During a virtual town hall meeting Thursday night, police leaders from across Montgomery County vowed to connect with their community and train officers so they can better understand the people they serve in Maryland’s most populated and diverse county.
Six police officials spoke out and answered questions, including Montgomery County Police Chief Marcus Jones, who is African American.
“We’re not looking to put Band-Aids on problems in our communities. We’re looking to solve them,” Jones said.
“We do it in a way of a guardian-type of mentality, not a warrior-type of mentality.”
The police leaders spoke at a time when tension has grown nationwide between police and members of the public, particularly people of color, following the killing of George Floyd in police custody in Minneapolis, Minnesota.
Montgomery County Sheriff Darren Popkin said having a diverse police force is essential.
“We live in a county that is multiracial and multilingual,” Popkin said. “The attempt to make our workforce mirror our community is incredibly vital. We work on that continually.”
Rockville Police Chief Victor Brito said he pays attention to the mindset of officers.
“You have to hire the right people,” Brito said, adding that officers must strive to be “selfless.”
“You have to develop and train our officers in the spirit of service. Police cannot ever separate ourselves from our communities that we serve,” Brito said.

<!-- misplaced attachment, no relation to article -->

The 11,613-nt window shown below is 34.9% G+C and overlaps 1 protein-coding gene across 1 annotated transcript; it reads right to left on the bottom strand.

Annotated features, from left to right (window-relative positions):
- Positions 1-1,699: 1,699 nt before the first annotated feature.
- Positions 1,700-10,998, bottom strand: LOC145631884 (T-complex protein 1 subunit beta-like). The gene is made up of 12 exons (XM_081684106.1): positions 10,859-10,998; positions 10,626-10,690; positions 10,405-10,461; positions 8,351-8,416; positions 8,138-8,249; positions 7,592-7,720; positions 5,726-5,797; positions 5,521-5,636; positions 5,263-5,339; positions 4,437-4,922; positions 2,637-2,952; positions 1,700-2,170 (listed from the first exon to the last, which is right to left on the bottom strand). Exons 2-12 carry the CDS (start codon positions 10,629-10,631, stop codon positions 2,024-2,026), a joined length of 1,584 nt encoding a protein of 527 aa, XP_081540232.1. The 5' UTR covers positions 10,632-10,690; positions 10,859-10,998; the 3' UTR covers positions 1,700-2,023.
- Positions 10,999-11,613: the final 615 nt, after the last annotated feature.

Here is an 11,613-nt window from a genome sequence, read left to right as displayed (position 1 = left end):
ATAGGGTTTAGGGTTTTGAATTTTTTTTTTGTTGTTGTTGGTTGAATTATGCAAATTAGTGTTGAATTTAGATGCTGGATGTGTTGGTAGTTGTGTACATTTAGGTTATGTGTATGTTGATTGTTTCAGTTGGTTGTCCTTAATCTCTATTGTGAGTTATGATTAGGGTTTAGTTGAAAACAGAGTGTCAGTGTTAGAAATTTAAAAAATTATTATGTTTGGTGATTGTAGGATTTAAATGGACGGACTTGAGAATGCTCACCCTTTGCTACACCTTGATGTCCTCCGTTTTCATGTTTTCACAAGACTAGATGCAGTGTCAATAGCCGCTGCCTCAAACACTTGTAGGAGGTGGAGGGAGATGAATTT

According to Jones, one thing the county police department does to help it understand racial and cultural issues is to have police recruits visit the National Museum of African American History and Culture in D.C.
“We have officers born in the 1990s who didn’t experience a lot of what went on,” said Jones.
Jones said that his department is in the process of conducting a “racial audit” that will provide findings and recommendations on what he and other leaders can improve.
“We’re going to make that known to the public,” said Jones.
Other officials who spoke at the meeting included Gaithersburg Police Chief Mark Sroka, Takoma Park Police Chief Antonio DeVaul and Darryl McSwain, the chief of Montgomery County’s division of the Maryland-National Capital Park Police.